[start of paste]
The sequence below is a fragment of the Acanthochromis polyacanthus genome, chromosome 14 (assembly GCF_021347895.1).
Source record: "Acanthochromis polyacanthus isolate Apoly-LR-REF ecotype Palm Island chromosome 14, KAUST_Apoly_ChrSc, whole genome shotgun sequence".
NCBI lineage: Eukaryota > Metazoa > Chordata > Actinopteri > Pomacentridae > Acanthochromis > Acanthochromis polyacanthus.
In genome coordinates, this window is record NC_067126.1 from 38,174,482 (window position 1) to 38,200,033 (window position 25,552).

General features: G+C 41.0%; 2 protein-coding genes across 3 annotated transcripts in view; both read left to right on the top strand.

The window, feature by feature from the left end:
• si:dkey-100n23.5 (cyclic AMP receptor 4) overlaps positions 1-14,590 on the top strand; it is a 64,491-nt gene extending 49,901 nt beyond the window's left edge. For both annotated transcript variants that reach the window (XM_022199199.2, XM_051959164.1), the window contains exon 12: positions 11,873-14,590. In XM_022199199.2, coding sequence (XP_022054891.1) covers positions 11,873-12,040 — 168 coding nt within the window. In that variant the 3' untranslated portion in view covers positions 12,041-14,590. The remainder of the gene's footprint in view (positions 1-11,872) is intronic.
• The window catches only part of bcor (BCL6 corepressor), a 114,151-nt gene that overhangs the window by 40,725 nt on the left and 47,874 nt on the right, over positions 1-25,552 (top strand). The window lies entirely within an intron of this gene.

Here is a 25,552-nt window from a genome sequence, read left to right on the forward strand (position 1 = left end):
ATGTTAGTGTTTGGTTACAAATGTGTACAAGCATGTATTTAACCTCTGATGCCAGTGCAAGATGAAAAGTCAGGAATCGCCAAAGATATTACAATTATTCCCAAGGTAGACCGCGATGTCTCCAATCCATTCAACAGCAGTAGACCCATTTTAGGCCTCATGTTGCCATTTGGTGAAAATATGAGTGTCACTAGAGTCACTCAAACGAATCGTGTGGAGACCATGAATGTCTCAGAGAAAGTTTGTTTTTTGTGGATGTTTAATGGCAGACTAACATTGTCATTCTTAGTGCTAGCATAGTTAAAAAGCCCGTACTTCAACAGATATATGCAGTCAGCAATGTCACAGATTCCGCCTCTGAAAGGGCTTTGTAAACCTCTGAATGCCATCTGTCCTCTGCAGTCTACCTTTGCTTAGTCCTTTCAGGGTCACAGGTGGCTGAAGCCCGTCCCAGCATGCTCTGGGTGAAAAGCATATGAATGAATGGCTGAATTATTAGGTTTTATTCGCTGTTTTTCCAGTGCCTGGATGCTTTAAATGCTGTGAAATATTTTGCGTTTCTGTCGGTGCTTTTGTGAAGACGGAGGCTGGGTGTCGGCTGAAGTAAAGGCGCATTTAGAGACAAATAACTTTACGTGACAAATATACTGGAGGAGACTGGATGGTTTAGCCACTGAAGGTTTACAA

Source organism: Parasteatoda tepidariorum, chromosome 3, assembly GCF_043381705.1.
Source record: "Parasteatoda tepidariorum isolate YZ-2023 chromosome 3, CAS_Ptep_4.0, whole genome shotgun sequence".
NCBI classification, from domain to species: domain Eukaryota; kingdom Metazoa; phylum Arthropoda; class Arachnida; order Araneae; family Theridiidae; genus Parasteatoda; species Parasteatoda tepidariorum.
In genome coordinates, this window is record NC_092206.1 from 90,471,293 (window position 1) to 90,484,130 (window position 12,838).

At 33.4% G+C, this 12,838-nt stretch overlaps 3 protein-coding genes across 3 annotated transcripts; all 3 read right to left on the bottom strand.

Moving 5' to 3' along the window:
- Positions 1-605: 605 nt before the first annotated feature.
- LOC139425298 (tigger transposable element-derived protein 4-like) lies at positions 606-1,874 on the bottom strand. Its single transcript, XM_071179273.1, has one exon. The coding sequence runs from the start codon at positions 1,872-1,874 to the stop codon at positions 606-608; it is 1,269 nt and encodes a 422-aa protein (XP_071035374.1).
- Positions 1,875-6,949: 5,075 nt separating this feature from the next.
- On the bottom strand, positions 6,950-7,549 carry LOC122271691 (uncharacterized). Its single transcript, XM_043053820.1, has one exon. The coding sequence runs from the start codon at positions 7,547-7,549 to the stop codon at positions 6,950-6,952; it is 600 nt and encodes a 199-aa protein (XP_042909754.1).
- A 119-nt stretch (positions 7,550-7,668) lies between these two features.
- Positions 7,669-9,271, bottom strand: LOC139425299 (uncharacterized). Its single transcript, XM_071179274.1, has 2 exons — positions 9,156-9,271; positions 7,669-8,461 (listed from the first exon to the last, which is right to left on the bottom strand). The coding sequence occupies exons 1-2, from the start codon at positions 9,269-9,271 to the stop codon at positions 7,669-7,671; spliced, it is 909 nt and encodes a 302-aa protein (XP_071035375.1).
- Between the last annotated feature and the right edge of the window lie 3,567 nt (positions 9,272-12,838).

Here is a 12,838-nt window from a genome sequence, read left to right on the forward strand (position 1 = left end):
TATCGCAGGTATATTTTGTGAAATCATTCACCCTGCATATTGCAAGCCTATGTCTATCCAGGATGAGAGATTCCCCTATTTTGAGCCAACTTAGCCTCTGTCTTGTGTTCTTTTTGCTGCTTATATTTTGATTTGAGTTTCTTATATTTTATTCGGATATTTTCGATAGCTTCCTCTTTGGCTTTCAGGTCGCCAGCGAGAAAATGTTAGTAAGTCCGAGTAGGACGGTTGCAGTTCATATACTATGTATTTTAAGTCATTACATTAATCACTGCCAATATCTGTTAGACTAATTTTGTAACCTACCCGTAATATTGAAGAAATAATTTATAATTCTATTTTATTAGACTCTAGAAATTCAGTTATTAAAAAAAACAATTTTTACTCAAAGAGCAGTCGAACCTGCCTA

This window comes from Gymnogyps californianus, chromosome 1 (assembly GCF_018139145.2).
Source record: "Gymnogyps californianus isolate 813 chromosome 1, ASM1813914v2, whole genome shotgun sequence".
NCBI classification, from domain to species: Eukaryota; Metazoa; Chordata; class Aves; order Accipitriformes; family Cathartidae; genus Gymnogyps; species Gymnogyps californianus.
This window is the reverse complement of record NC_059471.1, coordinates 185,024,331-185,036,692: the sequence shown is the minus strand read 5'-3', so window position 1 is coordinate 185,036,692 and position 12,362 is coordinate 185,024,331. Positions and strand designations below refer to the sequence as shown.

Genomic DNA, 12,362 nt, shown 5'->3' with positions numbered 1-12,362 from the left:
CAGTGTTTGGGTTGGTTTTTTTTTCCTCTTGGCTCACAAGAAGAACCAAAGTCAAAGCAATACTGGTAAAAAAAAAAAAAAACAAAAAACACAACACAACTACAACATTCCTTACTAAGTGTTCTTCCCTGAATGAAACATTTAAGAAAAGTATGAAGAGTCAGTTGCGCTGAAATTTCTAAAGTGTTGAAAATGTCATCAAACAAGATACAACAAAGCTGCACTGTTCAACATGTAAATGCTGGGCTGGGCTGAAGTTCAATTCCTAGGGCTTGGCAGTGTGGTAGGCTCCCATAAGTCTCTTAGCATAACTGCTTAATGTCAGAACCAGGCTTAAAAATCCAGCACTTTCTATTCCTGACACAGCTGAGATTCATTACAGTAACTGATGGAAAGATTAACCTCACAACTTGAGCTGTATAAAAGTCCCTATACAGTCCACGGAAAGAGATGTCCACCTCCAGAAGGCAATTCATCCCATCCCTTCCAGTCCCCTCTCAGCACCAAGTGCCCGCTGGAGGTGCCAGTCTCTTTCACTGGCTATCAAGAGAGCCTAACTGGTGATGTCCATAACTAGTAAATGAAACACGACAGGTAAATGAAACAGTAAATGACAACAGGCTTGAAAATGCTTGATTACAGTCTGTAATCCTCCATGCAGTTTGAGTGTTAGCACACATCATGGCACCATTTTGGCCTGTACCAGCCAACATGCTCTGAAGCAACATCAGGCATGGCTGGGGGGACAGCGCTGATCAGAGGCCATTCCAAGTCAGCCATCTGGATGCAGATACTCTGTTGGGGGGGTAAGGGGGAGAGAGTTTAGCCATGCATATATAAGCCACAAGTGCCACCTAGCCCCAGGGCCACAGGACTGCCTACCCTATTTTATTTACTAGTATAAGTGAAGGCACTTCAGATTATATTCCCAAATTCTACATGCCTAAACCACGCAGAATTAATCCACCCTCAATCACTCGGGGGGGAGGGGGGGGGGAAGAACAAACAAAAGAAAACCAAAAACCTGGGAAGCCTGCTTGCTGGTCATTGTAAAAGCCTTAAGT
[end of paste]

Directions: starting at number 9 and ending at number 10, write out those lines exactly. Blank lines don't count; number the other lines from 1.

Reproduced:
Here is a 25,552-nt window from a genome sequence, read left to right on the forward strand (position 1 = left end):
ATGTTAGTGTTTGGTTACAAATGTGTACAAGCATGTATTTAACCTCTGATGCCAGTGCAAGATGAAAAGTCAGGAATCGCCAAAGATATTACAATTATTCCCAAGGTAGACCGCGATGTCTCCAATCCATTCAACAGCAGTAGACCCATTTTAGGCCTCATGTTGCCATTTGGTGAAAATATGAGTGTCACTAGAGTCACTCAAACGAATCGTGTGGAGACCATGAATGTCTCAGAGAAAGTTTGTTTTTTGTGGATGTTTAATGGCAGACTAACATTGTCATTCTTAGTGCTAGCATAGTTAAAAAGCCCGTACTTCAACAGATATATGCAGTCAGCAATGTCACAGATTCCGCCTCTGAAAGGGCTTTGTAAACCTCTGAATGCCATCTGTCCTCTGCAGTCTACCTTTGCTTAGTCCTTTCAGGGTCACAGGTGGCTGAAGCCCGTCCCAGCATGCTCTGGGTGAAAAGCATATGAATGAATGGCTGAATTATTAGGTTTTATTCGCTGTTTTTCCAGTGCCTGGATGCTTTAAATGCTGTGAAATATTTTGCGTTTCTGTCGGTGCTTTTGTGAAGACGGAGGCTGGGTGTCGGCTGAAGTAAAGGCGCATTTAGAGACAAATAACTTTACGTGACAAATATACTGGAGGAGACTGGATGGTTTAGCCACTGAAGGTTTACAA